This week Mexicans in the United States celebrate Cinco de Mayo. While this is a localized (not national) holiday in Mexico, in this country it has become a national celebration of Mexican, and even wider Hispanic, culture. For non-Hispanic Americans it is an excuse to eat fajitas, drink Margaritas and enjoy mariachi bands – always great things to do any time, of course. But it is also a good time to reflect on the bonds of friendship and proximity that entwine the destinies of Mexico and the United States and that tie the hearts of the two peoples together, and most especially where we have in common the Catholic faith.
Right now is a particularly good time for us here at Catholic Exchange to explore these issues. Our unique format covering diverse subjects allows us to come at this topic from many angles. Among our contributing authors are thoughtful people who are giving attention to these issues from the Catholic perspective you have come to expect from CE.
We will be exploring some fascinating Mexican history that will help all of us to comprehend the challenges faced by our brothers and sisters south of the border, particularly in the area of practicing their faith. We will be featuring commentary from various perspectives on the Arizona law so prominent in the news recently. We will look at Church teaching together, and we will frankly explore those areas of prudential judgment where we might disagree – let’s have a real Catholic exchange about it. And we will have some news to share with you on initiatives to assist Mexican and other Hispanic peoples in the United States to grow in their Catholic faith.
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It is very clear that both Americans and Mexicans are being victimized by political leaders who are not properly attuned to the common good as well as by those who prey on their fellow man. Mexicans who enter this country illegally are often taken advantage of and made to work under horrendous conditions by employers exploiting their vulnerable status. Drug traffickers in Mexico seek profit by the destruction of lives on both sides of the border. Ordinary hard-working family men and women, both Hispanic and non-Hispanic, are caught between powerful competing interests that could not care less about their simple desire to work with dignity and raise a family in peace.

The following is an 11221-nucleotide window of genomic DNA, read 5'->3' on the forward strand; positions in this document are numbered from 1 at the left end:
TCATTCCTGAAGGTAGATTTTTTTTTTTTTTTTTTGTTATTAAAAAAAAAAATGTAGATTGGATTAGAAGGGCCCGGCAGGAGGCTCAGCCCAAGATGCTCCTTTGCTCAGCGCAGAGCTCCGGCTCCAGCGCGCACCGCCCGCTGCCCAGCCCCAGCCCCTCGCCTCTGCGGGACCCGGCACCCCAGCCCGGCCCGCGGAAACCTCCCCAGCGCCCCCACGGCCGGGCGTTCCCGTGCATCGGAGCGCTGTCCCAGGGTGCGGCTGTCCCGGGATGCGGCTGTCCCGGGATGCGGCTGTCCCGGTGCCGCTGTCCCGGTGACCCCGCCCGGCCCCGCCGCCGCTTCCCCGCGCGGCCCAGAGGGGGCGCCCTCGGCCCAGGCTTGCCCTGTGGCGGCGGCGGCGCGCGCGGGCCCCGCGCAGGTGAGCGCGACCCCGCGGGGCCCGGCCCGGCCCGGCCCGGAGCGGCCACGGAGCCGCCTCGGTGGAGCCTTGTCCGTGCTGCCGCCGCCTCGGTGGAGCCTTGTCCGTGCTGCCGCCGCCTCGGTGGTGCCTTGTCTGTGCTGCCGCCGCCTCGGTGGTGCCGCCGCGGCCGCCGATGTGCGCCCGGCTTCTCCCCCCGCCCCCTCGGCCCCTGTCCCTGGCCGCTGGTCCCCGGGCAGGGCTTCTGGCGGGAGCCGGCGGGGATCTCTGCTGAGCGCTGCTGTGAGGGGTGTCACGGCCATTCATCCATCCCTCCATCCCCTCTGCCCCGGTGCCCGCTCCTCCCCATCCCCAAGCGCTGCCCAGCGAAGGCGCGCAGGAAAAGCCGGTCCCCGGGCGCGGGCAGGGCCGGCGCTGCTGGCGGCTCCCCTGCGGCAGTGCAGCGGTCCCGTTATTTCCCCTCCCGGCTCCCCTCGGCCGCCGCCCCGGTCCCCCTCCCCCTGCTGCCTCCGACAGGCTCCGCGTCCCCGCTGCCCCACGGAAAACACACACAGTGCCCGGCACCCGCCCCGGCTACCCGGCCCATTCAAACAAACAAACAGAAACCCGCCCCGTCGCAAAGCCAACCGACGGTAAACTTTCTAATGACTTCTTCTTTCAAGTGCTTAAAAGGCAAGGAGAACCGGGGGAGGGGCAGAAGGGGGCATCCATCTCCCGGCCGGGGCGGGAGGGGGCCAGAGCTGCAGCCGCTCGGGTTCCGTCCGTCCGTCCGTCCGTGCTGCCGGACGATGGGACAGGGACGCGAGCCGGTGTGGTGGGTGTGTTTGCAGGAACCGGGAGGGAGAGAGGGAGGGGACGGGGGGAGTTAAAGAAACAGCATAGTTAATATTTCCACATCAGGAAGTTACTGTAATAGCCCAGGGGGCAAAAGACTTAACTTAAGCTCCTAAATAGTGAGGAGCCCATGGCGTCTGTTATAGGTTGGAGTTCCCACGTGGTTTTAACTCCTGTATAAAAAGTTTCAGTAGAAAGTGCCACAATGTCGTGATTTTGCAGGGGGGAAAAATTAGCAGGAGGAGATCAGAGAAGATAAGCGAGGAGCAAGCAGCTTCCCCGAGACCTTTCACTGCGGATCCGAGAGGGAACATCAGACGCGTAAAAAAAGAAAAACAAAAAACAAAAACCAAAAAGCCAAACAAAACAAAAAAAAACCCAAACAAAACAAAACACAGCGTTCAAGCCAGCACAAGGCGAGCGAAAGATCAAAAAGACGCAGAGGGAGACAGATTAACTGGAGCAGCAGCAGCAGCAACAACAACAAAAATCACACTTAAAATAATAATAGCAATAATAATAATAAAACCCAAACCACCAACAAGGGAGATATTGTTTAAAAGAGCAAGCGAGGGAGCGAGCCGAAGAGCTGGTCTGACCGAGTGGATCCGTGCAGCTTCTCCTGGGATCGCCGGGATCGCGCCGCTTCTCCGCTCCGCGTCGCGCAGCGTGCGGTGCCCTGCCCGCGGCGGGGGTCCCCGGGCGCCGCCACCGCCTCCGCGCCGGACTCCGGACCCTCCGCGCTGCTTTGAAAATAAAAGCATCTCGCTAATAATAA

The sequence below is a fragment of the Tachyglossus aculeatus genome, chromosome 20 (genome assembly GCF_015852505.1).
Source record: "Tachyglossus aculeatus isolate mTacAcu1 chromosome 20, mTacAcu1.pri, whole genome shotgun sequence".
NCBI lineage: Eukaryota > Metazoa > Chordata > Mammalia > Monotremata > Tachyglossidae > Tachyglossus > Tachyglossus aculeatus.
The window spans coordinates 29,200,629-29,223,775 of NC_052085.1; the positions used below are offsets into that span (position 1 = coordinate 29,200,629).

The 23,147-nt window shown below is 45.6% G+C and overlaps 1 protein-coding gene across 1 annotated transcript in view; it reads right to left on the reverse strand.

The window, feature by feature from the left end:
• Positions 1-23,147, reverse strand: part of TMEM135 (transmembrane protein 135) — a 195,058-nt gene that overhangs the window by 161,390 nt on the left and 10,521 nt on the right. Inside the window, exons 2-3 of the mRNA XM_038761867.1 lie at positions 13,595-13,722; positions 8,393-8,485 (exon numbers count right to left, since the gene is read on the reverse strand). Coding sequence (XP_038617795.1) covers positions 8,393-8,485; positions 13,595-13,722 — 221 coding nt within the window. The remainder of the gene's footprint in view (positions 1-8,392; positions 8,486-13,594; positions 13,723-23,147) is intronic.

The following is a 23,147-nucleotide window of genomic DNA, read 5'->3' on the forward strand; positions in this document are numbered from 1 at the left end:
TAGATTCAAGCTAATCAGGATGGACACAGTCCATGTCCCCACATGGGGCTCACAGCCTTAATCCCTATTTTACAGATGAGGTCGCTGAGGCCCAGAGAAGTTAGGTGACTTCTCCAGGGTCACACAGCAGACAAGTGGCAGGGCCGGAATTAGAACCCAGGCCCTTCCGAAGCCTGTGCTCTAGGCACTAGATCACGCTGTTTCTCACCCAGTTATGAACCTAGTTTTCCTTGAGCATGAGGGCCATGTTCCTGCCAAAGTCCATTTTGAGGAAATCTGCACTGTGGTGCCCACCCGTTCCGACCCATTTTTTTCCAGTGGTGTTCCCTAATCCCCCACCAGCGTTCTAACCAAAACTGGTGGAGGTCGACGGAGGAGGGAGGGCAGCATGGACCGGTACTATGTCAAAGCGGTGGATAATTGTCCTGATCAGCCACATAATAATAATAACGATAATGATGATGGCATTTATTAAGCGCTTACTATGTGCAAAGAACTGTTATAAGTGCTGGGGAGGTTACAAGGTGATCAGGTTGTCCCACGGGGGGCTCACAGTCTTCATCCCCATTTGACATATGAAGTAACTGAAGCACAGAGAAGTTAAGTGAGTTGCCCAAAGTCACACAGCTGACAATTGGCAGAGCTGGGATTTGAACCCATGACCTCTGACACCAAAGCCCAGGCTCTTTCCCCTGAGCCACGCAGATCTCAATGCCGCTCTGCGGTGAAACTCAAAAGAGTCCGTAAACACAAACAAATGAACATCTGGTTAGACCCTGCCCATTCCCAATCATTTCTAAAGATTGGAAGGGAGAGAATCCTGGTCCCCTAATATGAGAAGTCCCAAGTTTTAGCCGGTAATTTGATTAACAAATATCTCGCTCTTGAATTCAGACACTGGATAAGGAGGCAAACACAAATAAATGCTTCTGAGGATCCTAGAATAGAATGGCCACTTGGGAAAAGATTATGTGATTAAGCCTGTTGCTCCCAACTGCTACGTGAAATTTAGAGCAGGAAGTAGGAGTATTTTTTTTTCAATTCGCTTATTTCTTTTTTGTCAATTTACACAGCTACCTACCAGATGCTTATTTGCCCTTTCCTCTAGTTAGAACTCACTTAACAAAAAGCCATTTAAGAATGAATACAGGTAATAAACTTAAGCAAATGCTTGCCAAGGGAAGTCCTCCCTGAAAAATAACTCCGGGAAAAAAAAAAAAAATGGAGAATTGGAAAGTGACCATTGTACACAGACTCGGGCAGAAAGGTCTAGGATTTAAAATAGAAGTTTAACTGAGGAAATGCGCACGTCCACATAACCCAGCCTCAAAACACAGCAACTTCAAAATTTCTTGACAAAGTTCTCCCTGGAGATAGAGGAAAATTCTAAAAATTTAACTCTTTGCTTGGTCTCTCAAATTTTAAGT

As Louie Verrecchio put it so well in our lead article today, to the extent we gain peace in this world, it is by embracing and living our faith. How desperately we Americans and Mexicans need the help of grace. And how blessed we are that Our Lady has assured us of her maternal interest in our welfare. Our Lady of the Immaculate Conception is the Patroness of the United States, while the Virgin of Guadalupe is the Patroness of Mexico and of all of the Americas. We need her again to vanquish the blood-thirsty demons of this continent, unquenchable as ever in their lust for gory tribute. Let us implore her intercession as we examine these topics during this first week of this month that is especially hers.
Happy Cinco de Mayo. Dios te bendiga.